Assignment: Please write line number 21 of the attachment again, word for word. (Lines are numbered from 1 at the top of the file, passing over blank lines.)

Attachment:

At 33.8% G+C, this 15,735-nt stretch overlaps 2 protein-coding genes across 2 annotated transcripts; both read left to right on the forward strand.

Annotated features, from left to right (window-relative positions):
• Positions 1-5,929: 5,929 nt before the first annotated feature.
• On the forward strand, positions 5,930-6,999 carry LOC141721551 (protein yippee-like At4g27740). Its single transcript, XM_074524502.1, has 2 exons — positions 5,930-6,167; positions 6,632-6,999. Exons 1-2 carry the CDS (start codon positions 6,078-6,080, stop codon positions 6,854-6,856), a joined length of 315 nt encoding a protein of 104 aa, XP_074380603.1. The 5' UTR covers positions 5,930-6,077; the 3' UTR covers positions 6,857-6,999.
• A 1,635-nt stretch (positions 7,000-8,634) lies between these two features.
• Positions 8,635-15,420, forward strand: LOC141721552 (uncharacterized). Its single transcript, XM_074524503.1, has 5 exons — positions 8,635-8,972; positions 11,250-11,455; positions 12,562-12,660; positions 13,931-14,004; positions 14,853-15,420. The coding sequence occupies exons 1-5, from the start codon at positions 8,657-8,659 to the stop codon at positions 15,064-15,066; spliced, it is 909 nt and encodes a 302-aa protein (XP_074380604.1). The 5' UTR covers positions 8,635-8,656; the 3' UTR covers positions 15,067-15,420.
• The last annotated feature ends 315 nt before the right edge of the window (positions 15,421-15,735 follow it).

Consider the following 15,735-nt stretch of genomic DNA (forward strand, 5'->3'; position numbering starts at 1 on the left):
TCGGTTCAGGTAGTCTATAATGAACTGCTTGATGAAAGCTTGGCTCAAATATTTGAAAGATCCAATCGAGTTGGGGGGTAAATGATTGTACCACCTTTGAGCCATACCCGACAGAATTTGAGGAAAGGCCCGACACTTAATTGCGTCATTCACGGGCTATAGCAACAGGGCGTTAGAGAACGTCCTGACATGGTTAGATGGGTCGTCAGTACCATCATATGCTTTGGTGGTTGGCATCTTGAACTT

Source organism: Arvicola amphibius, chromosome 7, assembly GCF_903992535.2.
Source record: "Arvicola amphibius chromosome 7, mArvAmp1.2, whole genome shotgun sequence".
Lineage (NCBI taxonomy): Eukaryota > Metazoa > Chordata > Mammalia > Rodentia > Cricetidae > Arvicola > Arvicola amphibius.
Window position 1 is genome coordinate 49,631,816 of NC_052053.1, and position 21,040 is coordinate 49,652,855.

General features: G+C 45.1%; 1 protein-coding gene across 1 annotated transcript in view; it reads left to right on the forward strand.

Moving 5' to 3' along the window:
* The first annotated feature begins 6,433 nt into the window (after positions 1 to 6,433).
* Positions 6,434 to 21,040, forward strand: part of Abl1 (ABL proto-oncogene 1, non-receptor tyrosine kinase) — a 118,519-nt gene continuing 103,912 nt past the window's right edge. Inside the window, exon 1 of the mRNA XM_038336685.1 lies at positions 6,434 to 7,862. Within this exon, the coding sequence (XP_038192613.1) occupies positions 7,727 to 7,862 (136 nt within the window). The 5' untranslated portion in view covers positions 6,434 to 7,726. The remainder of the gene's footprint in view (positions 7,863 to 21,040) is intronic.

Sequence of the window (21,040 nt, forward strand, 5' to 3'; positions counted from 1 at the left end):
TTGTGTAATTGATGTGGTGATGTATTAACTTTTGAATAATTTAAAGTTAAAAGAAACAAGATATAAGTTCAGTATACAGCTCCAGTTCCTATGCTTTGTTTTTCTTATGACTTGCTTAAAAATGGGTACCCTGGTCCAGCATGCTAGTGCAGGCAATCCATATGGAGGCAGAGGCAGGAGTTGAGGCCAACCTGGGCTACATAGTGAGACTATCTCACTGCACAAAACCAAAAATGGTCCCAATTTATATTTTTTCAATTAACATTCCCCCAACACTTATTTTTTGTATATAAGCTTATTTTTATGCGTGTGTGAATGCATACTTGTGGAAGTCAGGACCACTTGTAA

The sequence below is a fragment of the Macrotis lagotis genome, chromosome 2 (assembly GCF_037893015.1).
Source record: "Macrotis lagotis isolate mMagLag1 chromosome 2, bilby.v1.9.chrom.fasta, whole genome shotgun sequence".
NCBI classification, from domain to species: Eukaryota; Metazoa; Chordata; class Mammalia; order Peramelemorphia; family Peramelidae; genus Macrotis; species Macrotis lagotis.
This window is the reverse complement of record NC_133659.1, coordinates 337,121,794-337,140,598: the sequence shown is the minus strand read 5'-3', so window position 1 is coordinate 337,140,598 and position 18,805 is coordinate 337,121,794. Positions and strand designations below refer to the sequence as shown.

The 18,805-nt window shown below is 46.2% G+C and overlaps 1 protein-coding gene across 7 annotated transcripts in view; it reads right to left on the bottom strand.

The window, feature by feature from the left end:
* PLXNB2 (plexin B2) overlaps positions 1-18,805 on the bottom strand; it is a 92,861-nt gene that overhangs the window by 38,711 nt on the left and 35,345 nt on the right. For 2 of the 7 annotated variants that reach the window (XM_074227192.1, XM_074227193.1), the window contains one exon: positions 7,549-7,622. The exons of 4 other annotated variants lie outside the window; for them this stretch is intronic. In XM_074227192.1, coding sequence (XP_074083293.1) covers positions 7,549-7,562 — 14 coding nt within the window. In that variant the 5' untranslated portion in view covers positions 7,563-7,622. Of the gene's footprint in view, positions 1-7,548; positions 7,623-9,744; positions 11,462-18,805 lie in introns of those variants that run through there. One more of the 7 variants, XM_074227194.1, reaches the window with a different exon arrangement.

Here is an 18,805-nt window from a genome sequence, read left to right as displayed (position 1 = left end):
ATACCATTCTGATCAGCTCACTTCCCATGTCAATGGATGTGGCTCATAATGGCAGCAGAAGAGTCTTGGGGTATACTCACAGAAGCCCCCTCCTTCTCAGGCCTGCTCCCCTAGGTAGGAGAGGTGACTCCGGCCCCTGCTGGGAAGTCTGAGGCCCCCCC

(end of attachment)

Source record: "Macrotis lagotis isolate mMagLag1 chromosome 2, bilby.v1.9.chrom.fasta, whole genome shotgun sequence".